How ships could turn plastic pollution into fuel at sea

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Plastic pollution in the world’s oceans is a looming environmental disaster, which a scientist is desperately trying to rectify.

While preventing plastic from entering the seas is the best way to solve the problem, some are trying to find ways to reduce the amount of plastic already present.

One could be the development of ships that suck plastic from the water and convert it to onboard “blue diesel” for propulsion, a process proposed in a scientific article published in the journal PNAS by experts at the Worcester Polytechnic Institute. and Harvard.

“Plastic waste that accumulates in the world’s oceans forms huge ‘plastic islands’ in ocean gyres,” the researchers wrote. “Removing plastic offers an opportunity to restore our oceans to a pristine state.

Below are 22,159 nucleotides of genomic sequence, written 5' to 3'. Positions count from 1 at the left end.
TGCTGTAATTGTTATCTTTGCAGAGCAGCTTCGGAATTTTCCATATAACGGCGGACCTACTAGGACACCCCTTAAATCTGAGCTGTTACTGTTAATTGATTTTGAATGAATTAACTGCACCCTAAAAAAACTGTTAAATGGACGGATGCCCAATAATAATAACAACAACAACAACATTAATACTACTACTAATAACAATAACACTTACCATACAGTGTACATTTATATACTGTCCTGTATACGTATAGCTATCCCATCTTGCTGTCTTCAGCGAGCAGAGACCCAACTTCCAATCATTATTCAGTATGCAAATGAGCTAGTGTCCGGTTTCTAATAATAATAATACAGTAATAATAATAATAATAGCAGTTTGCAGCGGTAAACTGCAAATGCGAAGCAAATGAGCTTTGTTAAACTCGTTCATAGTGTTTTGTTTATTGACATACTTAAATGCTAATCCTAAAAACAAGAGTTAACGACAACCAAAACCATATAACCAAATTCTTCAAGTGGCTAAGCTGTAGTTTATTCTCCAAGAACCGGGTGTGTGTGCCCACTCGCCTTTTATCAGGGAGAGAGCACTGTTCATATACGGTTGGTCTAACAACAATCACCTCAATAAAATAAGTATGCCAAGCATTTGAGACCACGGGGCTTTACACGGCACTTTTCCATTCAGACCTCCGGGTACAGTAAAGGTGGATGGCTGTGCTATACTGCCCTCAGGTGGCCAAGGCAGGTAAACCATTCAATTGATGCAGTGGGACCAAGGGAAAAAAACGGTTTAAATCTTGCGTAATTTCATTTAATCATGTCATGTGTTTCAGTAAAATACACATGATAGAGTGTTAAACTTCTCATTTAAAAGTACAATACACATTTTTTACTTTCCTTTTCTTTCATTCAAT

“To clean gyres, ships have to collect and store plastic before transporting it to port, often thousands of miles away. Instead, oceanic plastic waste can be converted into fuel on board, for example, using hydrothermal liquefaction. [HTL]. “

“It’s not a quick fix”

HTL involves breaking down plastic by heating it to around 500 ° C and subjecting it to extreme pressures of up to 4,500 PSI. The end result of this process is ‘blue diesel’, which could then be turned into usable fuel.

In the article, the researchers suggest how much blue diesel could be produced by a specialized vessel sailing through the Great Pacific Garbage Patch (GPGP). They say 11,500 tonnes of plastic waste could be disposed of each year.

But Michael Timko, author of the study, told New Scientist: “This is not a quick fix. We think this is an interesting way to add to [the technological solutions] already there. “

Ships are powered by large diesel engines, which means they are huge emitters of carbon emissions. However, as trucks and cars shift to alternative modes of propulsion, like hybrid and electric vehicles, there is no such advancement for large boats.

Data from the International Maritime Organization shows that in 2018, 2.9% of all carbon dioxide emissions worldwide came from emissions from the shipping industry.


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